Lawrence LeBlond for redOrbit.com – Your Universe Online
The hunting season is upon us and that means thousands of people will be heading into the woods to deer camps and cabins for their yearly ritual. And for those who will be cleaning out and camping at these cabins, precautions should be taken to avoid a possible viral infection similar to one that has plagued California´s Yosemite National Park this summer.
The warning comes from David Wolfgang, director of Veterinary and Biomedical Sciences at Penn State´s College of Agricultural Medicine. Wolfgang said that hantavirus has killed several people in Pennsylvania over the years, and many more throughout the country since it was first discovered in the US in 1993.
While the threat of hantavirus is greater this year than in previous years, mainly due to an increased population of certain mice species that can carry the virus, Wolfgang emphasized that caution–but not panic–is warranted.
Before 2012, data from the US Centers for Disease Control and Prevention (CDC) showed that 587 cases of hantavirus pulmonary syndrome (HPS) have been reported in the US. Of these cases, 556 occurred following the initial discovery of HPS in 1993. About 36 percent of all HPS cases reported have been fatal (roughly 200 people).
“Several species of wild rodents, such as the deer mouse and the white-footed mouse, have been linked to the virus,” said Wolfgang. “You could be at risk when opening or cleaning a hunting camp or cabin — that may put you in contact with rodent droppings, urine or nesting materials.”
Because the virus enters the body when contaminated dust is inhaled, people should wear masks while cleaning camps out, especially if there is a sign of rodent infestation. Rodent feces and urine, once dry can be stirred up with dust, making it easily inhalable.
Once hantavirus gets into your system, HPS can set in. HPS is a serious, acute lung disease that causes the lungs to fill with fluid, explained Wolfgang.
He noted that the CDC website has a listing of precautions that should be taken when interacting with areas that may have, or have had, rodent infestations.
Some of these precautions include: wash all dishes and utensils in hot soapy water before use, store food in rodent-proof containers, ensure that bedding, pillows and sleeping bags are clean, and launder them before use if they may have been contaminated by rodents. To keep further infestations from occurring, block holes and fill cracks where rodents may be able to enter.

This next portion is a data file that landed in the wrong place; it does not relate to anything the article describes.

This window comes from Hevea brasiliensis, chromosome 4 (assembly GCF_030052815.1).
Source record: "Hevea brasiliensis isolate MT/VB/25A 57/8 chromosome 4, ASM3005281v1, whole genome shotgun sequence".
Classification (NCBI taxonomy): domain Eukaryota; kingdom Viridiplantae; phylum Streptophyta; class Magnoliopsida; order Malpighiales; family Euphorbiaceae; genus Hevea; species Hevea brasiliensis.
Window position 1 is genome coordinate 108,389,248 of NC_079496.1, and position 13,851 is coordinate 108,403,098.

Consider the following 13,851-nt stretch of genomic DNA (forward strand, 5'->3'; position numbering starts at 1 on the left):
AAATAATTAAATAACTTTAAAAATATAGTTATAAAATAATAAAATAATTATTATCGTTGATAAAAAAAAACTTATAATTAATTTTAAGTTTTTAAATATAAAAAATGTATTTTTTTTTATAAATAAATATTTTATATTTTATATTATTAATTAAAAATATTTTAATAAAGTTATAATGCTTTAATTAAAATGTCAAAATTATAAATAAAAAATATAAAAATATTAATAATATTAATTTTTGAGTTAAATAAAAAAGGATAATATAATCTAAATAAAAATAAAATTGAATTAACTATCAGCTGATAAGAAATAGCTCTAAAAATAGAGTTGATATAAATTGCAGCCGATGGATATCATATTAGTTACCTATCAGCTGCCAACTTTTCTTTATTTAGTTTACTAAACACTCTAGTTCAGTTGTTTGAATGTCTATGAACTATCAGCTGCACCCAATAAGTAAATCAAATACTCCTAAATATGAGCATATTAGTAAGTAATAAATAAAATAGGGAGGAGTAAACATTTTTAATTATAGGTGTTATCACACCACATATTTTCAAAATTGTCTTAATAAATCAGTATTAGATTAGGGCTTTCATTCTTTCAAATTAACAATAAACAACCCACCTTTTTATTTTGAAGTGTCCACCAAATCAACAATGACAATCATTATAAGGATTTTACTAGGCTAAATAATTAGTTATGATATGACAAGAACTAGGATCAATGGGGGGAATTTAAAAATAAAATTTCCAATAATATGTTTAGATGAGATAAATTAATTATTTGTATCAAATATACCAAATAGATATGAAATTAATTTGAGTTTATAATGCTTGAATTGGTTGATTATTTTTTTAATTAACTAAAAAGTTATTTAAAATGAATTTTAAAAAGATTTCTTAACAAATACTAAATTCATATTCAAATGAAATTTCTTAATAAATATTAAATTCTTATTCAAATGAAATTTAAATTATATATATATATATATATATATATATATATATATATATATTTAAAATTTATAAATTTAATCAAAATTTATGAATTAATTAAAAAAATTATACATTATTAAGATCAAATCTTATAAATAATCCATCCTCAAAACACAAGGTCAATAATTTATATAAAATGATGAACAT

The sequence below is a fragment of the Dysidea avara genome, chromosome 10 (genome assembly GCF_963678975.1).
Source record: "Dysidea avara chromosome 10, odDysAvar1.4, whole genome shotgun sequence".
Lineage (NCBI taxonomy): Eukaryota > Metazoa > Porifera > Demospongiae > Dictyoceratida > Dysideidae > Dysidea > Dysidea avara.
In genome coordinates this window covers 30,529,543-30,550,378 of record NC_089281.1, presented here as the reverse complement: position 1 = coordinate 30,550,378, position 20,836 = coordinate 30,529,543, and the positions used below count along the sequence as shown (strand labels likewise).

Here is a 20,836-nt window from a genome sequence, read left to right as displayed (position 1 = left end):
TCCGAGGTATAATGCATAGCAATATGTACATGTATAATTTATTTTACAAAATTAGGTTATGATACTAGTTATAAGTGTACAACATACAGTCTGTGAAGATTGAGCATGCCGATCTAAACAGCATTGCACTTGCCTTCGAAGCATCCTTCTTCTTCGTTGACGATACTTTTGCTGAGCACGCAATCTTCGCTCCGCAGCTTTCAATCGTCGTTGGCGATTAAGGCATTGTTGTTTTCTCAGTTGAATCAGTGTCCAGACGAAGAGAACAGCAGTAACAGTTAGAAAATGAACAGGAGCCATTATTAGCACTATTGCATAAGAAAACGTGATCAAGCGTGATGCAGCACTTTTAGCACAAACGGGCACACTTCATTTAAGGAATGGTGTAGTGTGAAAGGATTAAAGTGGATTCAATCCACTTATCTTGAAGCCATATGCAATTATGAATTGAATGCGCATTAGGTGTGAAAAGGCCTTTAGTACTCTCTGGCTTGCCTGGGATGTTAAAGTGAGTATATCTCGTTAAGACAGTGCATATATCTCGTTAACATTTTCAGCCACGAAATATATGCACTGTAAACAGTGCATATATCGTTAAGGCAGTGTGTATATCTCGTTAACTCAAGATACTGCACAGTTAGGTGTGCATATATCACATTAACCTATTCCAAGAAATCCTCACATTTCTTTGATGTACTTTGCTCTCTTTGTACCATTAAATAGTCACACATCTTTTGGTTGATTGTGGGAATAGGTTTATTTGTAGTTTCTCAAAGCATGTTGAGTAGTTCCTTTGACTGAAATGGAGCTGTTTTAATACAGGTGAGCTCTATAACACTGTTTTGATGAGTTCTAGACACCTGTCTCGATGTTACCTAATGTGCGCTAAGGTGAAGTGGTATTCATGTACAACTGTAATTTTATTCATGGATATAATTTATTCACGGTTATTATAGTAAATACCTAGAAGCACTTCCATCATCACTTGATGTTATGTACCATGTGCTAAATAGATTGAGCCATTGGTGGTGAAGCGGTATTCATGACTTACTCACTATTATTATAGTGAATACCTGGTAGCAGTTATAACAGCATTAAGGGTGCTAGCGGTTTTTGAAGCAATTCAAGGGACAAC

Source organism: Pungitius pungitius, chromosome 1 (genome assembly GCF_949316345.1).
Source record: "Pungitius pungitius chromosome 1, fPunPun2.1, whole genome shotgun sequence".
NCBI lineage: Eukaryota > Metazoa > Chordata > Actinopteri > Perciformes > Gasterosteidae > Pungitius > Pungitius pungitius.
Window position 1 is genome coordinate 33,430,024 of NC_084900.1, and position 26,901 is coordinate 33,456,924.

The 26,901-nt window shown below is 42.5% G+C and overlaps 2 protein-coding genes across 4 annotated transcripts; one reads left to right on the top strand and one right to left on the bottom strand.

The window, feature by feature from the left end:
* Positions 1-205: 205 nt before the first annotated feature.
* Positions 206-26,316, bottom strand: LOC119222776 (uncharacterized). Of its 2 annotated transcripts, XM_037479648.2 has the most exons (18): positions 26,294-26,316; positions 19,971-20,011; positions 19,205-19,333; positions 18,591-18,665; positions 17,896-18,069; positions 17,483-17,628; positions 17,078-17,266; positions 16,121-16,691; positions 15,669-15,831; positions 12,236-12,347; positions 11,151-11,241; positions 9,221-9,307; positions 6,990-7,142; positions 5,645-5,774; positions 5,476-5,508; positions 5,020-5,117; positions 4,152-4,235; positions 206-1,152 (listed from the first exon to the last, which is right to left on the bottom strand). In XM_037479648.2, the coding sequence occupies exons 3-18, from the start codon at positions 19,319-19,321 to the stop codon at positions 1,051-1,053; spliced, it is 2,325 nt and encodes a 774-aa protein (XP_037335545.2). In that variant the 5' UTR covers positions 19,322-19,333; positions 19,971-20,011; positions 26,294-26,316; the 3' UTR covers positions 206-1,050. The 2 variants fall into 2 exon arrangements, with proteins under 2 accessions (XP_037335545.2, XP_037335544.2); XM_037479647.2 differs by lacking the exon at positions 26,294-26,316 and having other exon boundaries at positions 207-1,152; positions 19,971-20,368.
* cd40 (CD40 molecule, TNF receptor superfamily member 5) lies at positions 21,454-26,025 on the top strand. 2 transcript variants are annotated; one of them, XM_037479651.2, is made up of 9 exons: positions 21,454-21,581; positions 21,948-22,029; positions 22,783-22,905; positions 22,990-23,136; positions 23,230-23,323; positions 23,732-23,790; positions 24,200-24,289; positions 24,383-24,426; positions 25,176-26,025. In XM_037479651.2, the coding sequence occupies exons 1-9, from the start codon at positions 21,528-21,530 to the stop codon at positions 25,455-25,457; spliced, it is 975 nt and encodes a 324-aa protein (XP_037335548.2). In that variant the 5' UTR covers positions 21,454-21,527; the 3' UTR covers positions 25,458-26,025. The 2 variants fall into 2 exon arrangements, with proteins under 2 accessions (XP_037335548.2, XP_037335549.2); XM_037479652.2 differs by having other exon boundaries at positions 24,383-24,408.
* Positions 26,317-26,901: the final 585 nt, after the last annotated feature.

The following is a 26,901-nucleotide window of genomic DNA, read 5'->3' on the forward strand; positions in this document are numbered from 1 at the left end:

Once buildings have been opened, it is a good idea to let them air out for at least 30 minutes before cleaning. Wearing rubber gloves and a protective mask is also a good idea. Spray all materials and surfaces thoroughly with disinfectant, especially areas where droppings and urine are suspected. For larger areas, a bleach solution may be necessary.
“Be especially careful with vacuum cleaners,” warned Wolfgang. “The dampened rodent droppings should be carefully picked up as described and not picked up with a vacuum cleaner, because this may aerosolize the virus and put you at greater risk.”
Also, sleeping on the floor or around walls where rodents may have trafficked is a risk factor as well, he noted. “Those areas should be thoroughly cleaned prior to sleeping with your face close to potentially contaminated surfaces.”
After cleaning, all materials used should be buried, burned or disposed of appropriately. Gloves should be disinfected before removing them, and washing your hands with soap and hot water immediately afterward should provide a proper amount of protection from infection.
“The symptoms of the disease are nonspecific and include fever, fatigue and muscle aches,” said Wolfgang. “Patients also may experience headaches, dizziness, chills and abdominal problems. Symptoms may begin one to five weeks after exposure.”
After four to 10 days, some patients may experience coughing and shortness of breath, he added. “If symptoms occur, check with your physician and mention that you may have been exposed to rodent contamination.”
While the disease is rare, Wolfgang said it is “important that people are aware of the potential when they clean out cabins or hunting camps.”